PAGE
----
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Surreal moment for Weidman after long fight to legalize MMA in NY


NEW YORK, NY - SEPT. 27: Chris Weidman reacts during the UFC 205 press conference at The Theater at Madison Square Garden. (Photo by Michael Reaves/Getty Images))NEW YORK

As the former middleweight champion of the world, Chris Weidman knows a little something about making an entrance. So it shouldn’t have been any surprise when the word came down from UFC President Dana White Tuesday morning that Weidman would be facing Yoel Romero on the historic UFC 205 card at Madison Square Garden on Nov. 12.

This, after 11 other fights, including three championship bouts, were already announced.

“Yes, I wanted to make an entrance at the end when no one was expecting it,” Weidman laughs. “If I would have came in earlier, people would have forgot about it, so I had to surprise everybody.”

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Weidman was in a great mood later Tuesday as he prepared to head over to the kickoff press conference for the UFC 205 event, and with good reason, as few worked as hard as the Long Island native did to help get mixed martial arts sanctioned in New York. That long fight was won in April, and now “The All-American” is a little over six weeks away from fighting in his home state for the first time.

“I wanted to be here and I felt it was going to happen, and it definitely feels surreal being here right now,” he said. “I go back, thinking about all the work we did to this point, the ups and downs, and to finally be here for a press conference at Madison Square Garden and with a show on the way, it's an amazing feeling.”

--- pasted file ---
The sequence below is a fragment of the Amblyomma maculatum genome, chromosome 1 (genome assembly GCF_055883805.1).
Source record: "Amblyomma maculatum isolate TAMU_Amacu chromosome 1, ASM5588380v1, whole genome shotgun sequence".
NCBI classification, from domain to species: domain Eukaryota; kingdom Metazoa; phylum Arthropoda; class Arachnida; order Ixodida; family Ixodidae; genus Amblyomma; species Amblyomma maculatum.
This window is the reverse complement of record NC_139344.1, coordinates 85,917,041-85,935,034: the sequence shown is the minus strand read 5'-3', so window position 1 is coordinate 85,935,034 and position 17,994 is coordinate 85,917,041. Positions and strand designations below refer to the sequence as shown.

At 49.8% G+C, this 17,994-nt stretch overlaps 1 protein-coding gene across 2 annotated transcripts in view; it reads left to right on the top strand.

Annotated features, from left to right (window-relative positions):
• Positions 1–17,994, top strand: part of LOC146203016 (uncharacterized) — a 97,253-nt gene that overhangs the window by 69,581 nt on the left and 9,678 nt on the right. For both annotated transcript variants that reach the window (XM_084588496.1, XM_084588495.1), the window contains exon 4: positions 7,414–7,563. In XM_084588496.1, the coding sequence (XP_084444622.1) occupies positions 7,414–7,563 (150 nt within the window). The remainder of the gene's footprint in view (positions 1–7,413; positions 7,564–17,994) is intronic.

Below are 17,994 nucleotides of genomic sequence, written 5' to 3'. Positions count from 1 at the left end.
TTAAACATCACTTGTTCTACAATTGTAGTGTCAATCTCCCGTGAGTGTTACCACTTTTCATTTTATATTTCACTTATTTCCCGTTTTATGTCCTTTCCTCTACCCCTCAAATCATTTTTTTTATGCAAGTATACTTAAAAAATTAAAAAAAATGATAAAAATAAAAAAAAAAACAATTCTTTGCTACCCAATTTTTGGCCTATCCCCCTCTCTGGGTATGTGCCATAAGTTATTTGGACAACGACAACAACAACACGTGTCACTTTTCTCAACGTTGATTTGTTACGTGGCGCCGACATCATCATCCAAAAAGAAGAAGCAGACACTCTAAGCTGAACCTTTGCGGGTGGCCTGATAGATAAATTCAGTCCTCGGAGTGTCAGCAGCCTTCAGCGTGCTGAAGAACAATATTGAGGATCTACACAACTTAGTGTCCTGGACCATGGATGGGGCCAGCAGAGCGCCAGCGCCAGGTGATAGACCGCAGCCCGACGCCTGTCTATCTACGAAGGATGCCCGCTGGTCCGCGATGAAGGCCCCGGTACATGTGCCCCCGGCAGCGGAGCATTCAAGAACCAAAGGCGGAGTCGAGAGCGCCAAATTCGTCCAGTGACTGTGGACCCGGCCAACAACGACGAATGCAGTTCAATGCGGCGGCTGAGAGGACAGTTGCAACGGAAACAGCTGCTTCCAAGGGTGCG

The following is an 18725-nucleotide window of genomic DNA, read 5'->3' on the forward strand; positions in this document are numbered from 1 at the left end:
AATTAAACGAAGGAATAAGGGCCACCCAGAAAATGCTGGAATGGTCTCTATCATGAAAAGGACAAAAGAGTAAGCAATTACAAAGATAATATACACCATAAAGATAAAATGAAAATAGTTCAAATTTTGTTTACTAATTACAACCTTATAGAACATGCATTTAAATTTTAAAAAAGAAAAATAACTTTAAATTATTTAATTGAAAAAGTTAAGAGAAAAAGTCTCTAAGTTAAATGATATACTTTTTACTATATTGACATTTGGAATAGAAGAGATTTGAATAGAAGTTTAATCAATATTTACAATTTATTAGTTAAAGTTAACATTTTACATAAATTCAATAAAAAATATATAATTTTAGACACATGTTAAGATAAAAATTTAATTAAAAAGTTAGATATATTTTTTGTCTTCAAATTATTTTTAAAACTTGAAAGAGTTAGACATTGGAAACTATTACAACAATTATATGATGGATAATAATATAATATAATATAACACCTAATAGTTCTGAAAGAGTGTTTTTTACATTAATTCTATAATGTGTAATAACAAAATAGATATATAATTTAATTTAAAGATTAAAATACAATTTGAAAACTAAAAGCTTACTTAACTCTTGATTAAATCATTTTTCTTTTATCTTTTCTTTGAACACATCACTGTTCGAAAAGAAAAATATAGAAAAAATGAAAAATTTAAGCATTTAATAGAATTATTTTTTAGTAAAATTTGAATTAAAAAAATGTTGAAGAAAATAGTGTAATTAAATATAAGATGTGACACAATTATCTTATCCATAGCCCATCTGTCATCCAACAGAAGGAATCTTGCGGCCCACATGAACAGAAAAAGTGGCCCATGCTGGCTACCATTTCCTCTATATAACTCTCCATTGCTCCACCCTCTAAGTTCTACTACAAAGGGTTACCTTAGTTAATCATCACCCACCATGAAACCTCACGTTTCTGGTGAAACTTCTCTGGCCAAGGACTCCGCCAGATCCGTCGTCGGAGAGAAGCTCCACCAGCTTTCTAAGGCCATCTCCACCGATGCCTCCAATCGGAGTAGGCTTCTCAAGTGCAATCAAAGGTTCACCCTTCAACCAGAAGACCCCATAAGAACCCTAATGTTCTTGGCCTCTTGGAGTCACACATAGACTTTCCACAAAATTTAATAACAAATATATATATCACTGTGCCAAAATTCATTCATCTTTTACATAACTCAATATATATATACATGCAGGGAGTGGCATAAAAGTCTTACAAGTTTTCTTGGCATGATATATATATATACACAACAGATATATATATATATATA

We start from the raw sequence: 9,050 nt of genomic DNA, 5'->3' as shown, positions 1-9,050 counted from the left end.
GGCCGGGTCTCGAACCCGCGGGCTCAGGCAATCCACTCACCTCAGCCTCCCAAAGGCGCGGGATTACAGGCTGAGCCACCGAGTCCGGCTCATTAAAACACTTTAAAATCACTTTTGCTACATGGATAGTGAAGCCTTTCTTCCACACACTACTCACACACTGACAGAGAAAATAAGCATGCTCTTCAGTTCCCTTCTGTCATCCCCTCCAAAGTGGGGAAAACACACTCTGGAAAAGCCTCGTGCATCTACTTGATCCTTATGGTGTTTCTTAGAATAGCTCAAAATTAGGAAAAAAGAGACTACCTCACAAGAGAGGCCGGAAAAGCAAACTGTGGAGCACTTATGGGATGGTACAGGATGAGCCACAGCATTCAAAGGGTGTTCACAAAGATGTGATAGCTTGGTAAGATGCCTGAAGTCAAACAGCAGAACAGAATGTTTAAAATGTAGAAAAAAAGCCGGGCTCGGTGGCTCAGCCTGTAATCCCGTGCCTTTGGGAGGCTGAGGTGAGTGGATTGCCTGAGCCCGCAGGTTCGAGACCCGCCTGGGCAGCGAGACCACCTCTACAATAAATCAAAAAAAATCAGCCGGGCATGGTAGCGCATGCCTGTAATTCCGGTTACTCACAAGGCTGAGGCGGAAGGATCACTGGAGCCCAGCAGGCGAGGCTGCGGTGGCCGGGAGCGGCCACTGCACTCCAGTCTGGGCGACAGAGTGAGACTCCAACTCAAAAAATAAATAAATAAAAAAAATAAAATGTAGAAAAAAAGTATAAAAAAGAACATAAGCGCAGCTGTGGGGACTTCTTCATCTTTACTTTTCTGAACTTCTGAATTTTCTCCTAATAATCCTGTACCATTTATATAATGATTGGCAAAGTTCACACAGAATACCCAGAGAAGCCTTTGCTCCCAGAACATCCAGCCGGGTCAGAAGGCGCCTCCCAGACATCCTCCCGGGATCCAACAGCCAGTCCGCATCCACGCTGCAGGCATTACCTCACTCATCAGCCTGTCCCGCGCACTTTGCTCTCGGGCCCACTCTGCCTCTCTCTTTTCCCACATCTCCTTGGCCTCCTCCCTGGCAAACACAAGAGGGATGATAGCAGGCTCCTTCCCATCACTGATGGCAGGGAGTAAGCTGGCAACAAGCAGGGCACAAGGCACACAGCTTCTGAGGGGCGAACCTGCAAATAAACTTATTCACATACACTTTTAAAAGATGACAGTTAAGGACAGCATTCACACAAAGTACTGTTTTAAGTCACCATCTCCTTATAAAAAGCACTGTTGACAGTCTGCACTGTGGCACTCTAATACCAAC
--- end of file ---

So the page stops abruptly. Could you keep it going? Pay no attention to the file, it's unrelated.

But now all the craziness begins. As the New Yorker on the card with the highest profile, Weidman will likely be fielding more than his fair share of media and ticket requests leading up to the bout. The media he’ll leave up to his team and the UFC to handle. As for the tickets…


“I just put it all on my wife,” he laughs. “I'd like to put it out there that I get four tickets, so everybody out in the New York area knows - fans, family and friends. I'd love to give everybody tickets, but I only have four.”

With all the good vibes around the 32-year-old Weidman and his date in the Garden, it’s almost easy to forget that in his first fight since losing his 185-pound crown to Luke Rockhold in December of last year, he’ll be in with a killer in Cuba’s Romero, a former Olympian who has won five of his seven UFC fights by knockout. Weidman hasn’t forgotten.

“He's a talented, athletic wrestler with power in his hands, and he's definitely a tough test for anybody, but I feel like this is gonna be an exciting fight for me,” he said. “To go out there and be able to dominate and get a W over a guy like that will look impressive.”

And that’s all Weidman is thinking about – now, over the next six-plus weeks, and on fight night.

“It's just like any other fight,” he said. “I make that walk and it's like another workout session. I just go out there and have fun, and whatever happens happens.”

Thomas Gerbasi is the editorial director for Follow him on Twitter at @tgerbasi